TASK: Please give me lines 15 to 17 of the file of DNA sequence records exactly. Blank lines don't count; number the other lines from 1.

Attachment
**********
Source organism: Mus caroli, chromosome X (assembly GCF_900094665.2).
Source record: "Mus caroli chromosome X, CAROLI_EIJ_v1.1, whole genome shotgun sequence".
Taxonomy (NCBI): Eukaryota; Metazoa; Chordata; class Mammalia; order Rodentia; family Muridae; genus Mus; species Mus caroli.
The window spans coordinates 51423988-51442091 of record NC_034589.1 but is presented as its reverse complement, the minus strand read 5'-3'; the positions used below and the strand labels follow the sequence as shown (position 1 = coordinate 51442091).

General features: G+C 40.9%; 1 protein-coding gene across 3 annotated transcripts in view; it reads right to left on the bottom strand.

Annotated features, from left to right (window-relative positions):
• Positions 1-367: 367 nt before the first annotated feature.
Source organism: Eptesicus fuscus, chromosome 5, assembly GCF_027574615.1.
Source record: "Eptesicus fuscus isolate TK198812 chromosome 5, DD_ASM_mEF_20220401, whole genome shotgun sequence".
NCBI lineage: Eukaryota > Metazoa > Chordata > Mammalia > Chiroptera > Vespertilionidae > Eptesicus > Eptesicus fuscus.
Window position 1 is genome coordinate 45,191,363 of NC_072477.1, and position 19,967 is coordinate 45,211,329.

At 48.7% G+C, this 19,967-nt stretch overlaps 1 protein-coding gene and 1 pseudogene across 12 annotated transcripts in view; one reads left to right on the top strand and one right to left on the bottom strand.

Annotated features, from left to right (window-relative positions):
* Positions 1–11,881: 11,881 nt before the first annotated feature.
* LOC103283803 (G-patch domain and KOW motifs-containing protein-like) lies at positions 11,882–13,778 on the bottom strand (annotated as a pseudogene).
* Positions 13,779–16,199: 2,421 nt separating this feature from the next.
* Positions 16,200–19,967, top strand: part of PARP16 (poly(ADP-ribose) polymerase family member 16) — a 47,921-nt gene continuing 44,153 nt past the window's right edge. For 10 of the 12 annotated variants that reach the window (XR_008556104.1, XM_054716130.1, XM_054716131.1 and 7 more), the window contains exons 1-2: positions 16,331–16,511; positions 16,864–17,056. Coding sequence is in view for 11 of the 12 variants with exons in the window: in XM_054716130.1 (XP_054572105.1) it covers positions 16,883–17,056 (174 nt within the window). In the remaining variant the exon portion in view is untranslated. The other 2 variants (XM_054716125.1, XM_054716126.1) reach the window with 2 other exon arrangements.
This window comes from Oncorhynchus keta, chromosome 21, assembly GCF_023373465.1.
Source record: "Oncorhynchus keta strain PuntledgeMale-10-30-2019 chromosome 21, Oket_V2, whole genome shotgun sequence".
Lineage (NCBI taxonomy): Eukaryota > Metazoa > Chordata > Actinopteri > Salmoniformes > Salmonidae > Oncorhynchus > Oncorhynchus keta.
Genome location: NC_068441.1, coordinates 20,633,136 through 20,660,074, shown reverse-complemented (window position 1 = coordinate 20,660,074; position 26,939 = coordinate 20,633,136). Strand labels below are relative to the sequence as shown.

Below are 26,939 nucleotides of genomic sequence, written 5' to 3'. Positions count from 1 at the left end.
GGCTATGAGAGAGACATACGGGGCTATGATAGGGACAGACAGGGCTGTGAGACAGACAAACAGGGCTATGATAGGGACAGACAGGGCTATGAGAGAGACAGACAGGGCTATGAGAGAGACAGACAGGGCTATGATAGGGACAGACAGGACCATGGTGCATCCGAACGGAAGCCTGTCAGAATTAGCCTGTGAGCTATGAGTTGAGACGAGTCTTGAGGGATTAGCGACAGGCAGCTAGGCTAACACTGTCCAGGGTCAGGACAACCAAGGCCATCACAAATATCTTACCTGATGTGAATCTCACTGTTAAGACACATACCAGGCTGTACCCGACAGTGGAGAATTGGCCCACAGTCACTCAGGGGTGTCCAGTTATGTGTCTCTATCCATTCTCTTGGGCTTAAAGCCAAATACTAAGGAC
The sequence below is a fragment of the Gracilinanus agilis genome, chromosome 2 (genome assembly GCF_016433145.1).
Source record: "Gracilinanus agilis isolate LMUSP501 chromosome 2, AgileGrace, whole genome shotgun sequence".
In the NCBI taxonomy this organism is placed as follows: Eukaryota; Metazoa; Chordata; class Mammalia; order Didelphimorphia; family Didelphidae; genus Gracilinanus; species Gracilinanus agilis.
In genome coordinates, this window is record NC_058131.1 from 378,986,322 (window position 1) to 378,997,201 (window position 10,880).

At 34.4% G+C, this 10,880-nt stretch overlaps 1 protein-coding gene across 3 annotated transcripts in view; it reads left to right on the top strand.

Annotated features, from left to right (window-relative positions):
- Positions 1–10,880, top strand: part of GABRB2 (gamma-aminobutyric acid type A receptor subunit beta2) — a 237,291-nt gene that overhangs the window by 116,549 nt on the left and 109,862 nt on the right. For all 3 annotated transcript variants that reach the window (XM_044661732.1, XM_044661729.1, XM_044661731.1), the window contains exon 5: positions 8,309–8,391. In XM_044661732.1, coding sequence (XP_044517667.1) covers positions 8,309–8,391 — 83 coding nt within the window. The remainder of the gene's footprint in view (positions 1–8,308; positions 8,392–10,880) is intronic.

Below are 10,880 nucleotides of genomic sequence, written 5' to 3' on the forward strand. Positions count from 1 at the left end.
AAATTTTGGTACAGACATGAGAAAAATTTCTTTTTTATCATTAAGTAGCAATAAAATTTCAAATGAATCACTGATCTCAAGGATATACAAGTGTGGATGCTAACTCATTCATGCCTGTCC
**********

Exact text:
* LOC103283803 (G-patch domain and KOW motifs-containing protein-like) lies at positions 11,882–13,778 on the bottom strand (annotated as a pseudogene).
* Positions 13,779–16,199: 2,421 nt separating this feature from the next.
* Positions 16,200–19,967, top strand: part of PARP16 (poly(ADP-ribose) polymerase family member 16) — a 47,921-nt gene continuing 44,153 nt past the window's right edge. For 10 of the 12 annotated variants that reach the window (XR_008556104.1, XM_054716130.1, XM_054716131.1 and 7 more), the window contains exons 1-2: positions 16,331–16,511; positions 16,864–17,056. Coding sequence is in view for 11 of the 12 variants with exons in the window: in XM_054716130.1 (XP_054572105.1) it covers positions 16,883–17,056 (174 nt within the window). In the remaining variant the exon portion in view is untranslated. The other 2 variants (XM_054716125.1, XM_054716126.1) reach the window with 2 other exon arrangements.